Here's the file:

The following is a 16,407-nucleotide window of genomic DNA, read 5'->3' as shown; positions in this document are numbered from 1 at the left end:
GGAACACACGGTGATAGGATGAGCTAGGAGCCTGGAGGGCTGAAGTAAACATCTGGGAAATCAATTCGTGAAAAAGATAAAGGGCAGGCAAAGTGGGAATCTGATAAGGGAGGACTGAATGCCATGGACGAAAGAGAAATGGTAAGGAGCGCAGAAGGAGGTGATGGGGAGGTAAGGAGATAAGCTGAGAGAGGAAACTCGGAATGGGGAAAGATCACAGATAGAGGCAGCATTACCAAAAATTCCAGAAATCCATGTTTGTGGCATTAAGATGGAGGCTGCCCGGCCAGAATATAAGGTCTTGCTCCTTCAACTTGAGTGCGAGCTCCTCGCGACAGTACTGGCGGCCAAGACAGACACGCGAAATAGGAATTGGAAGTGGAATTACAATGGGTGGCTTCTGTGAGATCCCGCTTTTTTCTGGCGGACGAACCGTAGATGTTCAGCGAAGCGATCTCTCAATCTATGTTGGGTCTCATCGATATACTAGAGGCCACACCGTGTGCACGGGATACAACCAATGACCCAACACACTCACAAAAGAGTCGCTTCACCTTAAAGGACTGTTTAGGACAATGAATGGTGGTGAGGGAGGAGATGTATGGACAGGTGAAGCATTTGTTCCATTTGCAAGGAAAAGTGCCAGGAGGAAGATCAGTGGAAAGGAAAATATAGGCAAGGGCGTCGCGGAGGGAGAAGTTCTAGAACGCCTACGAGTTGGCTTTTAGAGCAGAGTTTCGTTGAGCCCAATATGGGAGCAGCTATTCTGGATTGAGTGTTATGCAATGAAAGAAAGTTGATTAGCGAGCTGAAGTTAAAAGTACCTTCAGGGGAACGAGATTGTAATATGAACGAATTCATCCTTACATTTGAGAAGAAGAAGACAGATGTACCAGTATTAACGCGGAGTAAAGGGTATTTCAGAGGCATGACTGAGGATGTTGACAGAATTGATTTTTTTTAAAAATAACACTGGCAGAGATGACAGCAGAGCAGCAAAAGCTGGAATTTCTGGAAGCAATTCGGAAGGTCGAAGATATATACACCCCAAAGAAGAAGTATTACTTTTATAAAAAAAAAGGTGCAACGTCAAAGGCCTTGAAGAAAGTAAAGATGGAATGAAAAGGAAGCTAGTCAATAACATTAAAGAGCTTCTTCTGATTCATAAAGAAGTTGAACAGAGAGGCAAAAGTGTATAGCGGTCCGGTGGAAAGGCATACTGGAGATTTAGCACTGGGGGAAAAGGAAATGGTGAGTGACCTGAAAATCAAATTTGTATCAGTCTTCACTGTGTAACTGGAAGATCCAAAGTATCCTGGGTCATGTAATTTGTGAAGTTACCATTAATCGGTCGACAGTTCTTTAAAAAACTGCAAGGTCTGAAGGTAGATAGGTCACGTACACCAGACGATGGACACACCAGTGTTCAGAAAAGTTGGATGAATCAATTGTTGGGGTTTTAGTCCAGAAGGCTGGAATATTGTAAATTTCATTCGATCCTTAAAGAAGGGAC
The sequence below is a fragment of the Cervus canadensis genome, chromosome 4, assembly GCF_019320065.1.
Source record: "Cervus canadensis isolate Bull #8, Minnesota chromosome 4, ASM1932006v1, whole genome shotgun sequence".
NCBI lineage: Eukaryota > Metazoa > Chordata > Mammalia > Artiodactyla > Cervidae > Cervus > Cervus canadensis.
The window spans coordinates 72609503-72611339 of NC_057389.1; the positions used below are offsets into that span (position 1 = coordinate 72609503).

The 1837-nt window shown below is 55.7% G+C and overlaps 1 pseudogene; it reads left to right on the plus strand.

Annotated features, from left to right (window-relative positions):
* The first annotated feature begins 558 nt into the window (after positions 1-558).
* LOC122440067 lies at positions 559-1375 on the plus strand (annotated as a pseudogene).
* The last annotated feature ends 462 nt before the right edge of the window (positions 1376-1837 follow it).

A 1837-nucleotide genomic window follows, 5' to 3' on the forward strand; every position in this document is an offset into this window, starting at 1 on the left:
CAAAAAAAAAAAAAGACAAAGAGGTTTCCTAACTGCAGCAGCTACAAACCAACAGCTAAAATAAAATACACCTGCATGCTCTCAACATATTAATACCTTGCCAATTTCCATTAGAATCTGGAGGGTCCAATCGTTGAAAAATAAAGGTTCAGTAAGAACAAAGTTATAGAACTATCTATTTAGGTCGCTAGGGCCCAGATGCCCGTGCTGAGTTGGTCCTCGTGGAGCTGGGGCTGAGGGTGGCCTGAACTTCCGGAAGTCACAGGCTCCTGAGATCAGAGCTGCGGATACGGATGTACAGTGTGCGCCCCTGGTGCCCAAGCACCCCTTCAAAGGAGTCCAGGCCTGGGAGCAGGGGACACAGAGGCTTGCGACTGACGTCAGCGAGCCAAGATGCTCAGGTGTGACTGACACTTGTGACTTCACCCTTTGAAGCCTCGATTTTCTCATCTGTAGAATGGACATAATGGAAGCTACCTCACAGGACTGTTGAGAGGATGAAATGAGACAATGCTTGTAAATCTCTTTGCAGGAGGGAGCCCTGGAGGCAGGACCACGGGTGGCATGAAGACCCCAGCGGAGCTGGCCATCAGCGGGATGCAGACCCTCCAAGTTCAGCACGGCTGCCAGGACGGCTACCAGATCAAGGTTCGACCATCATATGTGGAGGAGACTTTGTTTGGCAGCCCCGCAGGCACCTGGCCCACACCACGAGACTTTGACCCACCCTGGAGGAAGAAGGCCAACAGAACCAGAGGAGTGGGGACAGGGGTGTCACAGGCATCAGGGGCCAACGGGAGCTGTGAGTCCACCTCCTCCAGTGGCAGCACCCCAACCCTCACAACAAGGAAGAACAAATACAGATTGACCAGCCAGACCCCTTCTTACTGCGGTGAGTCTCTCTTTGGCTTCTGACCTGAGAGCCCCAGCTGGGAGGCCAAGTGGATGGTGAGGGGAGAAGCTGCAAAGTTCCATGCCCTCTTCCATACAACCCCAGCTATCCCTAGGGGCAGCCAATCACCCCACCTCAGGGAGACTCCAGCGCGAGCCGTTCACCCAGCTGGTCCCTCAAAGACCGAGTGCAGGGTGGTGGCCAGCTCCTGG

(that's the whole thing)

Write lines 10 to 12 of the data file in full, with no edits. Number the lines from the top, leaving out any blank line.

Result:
* LOC122440067 lies at positions 559-1375 on the plus strand (annotated as a pseudogene).
* The last annotated feature ends 462 nt before the right edge of the window (positions 1376-1837 follow it).

A 1837-nucleotide genomic window follows, 5' to 3' on the forward strand; every position in this document is an offset into this window, starting at 1 on the left: